Last year in the UK over 60,000 cancer patients enrolled on clinical trials aimed at improving cancer treatments and making them available to all.
A study to find out about unmet care needs and the quality of life of people with myeloma and their partners
This study looked at how well people with myeloma and their partners coped with the effects of the illness, and to see if their healthcare team could have done more to help.
People coping with cancer may face a range of problems every day, such as pain and tiredness (fatigue). Problems may also relate to wellbeing, for example sexuality, anxiety or depression. It can be difficult for doctors and nurses to know who may be having difficulties. This makes it hard for staff to make sure people are getting the right practical help, information and support.
There has been little research into the needs of myeloma patients and their partners. The symptoms of myeloma can be both physically and psychologically painful, needing specialist support. People with myeloma are usually at home, rather than in hospital. So it is important that their carers are supported too. Some studies found that partners had an even greater burden, coping with their own feelings as well as the illness of their loved one.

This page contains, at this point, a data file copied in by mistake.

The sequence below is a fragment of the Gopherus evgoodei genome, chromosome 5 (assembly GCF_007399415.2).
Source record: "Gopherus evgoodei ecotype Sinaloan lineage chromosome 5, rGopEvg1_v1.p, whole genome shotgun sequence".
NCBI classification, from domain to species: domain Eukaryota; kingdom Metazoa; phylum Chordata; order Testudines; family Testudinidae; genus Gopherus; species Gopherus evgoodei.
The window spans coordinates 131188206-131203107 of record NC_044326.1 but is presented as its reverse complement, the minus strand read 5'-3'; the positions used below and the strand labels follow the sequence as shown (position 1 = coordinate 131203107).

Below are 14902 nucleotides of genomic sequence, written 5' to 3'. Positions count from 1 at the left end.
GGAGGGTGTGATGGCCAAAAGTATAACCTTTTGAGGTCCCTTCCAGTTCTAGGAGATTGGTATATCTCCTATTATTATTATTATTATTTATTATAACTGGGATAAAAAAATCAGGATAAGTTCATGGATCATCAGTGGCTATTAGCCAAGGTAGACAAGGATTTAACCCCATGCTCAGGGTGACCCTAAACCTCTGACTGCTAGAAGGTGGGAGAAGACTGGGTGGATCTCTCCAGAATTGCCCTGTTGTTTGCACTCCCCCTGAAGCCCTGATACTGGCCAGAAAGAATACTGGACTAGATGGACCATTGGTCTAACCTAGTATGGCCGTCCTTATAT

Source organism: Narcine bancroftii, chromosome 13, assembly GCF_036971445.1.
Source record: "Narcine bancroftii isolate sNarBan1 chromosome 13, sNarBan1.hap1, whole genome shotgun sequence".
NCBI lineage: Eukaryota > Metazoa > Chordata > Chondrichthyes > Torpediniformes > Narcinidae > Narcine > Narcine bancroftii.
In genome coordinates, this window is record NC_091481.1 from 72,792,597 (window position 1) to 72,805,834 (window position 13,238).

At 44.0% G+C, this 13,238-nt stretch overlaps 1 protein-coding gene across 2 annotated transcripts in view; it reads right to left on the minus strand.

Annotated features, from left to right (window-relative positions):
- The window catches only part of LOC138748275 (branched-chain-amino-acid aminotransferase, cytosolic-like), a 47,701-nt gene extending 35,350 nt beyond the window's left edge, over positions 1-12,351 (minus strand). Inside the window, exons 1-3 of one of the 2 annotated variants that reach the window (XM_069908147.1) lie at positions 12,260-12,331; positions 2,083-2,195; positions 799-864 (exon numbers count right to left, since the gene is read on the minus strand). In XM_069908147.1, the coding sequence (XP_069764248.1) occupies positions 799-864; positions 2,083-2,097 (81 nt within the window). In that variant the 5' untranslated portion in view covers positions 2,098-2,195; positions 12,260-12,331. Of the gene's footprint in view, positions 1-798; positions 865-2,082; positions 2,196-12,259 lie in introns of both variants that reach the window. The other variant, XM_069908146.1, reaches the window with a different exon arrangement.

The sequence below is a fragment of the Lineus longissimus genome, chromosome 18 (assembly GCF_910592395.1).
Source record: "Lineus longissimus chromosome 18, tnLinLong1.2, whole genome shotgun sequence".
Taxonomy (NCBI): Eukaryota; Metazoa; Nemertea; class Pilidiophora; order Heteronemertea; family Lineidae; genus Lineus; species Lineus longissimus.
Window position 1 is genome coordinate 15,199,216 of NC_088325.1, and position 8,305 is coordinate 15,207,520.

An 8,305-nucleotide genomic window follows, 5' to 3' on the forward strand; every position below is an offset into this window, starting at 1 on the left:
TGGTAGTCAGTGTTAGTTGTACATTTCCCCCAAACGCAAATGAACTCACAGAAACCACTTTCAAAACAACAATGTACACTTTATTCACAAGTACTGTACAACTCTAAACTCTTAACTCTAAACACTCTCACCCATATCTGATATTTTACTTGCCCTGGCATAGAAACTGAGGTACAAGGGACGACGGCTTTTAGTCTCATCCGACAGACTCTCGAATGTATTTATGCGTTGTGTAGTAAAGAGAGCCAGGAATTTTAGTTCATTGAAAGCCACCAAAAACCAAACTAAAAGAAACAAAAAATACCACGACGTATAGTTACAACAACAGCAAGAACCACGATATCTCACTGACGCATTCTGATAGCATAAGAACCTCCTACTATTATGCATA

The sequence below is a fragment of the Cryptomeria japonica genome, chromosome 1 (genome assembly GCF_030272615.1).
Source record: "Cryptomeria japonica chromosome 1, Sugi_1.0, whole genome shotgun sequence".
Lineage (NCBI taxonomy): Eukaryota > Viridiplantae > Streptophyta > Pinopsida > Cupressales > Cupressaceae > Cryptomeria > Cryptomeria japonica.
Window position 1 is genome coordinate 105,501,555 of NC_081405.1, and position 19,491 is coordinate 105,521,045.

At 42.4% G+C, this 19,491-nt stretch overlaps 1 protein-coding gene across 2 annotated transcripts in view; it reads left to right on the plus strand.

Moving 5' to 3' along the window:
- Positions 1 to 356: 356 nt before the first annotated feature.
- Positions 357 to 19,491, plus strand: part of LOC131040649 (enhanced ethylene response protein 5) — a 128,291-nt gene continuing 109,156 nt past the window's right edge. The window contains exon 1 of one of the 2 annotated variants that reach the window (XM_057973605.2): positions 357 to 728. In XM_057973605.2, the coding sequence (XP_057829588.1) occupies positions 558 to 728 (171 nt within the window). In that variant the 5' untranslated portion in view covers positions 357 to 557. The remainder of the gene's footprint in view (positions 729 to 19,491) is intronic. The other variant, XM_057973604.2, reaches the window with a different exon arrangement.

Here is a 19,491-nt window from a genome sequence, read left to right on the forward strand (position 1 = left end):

The aim of this study was to find out more about the quality of life of both people with myeloma, and their partners. And to see if they were getting the help they needed to cope with symptoms.
Summary of results
The study team found that 1 out of every 4 people living with myeloma (25%) and 1 out of every 3 partners (33%) said they had unmet care needs.
This study recruited 132 people living with myeloma and 93 of their partners. 35 of the people living with myeloma said they had at least 1 unmet need. And 27 of their partners said the same. For both, the most common unmet needs included
- Hospital parking
- Life and travel insurance
- Myeloma coming back
The partners of those who had myeloma had extra needs about how to care for them. These included how to manage the side effects and complications they had from treatment. And how to get the most up to date information about caring for them.
Both groups reported a high level of anxiety and depression.
The findings suggest that living with myeloma has a major influence on people’s daily activities, with their quality of life ranging from moderate to low.
The study team concluded that there were unmet needs for both the people living with myeloma and their partners. They say that long term supportive care services should provide support for both groups to meet their needs.
We have based this summary on information from the team who ran the study. The information they sent us has been reviewed by independent specialists (
How to join a clinical trial
Professor Alexander Molassiotis
The Christie NHS Foundation Trust
University of Manchester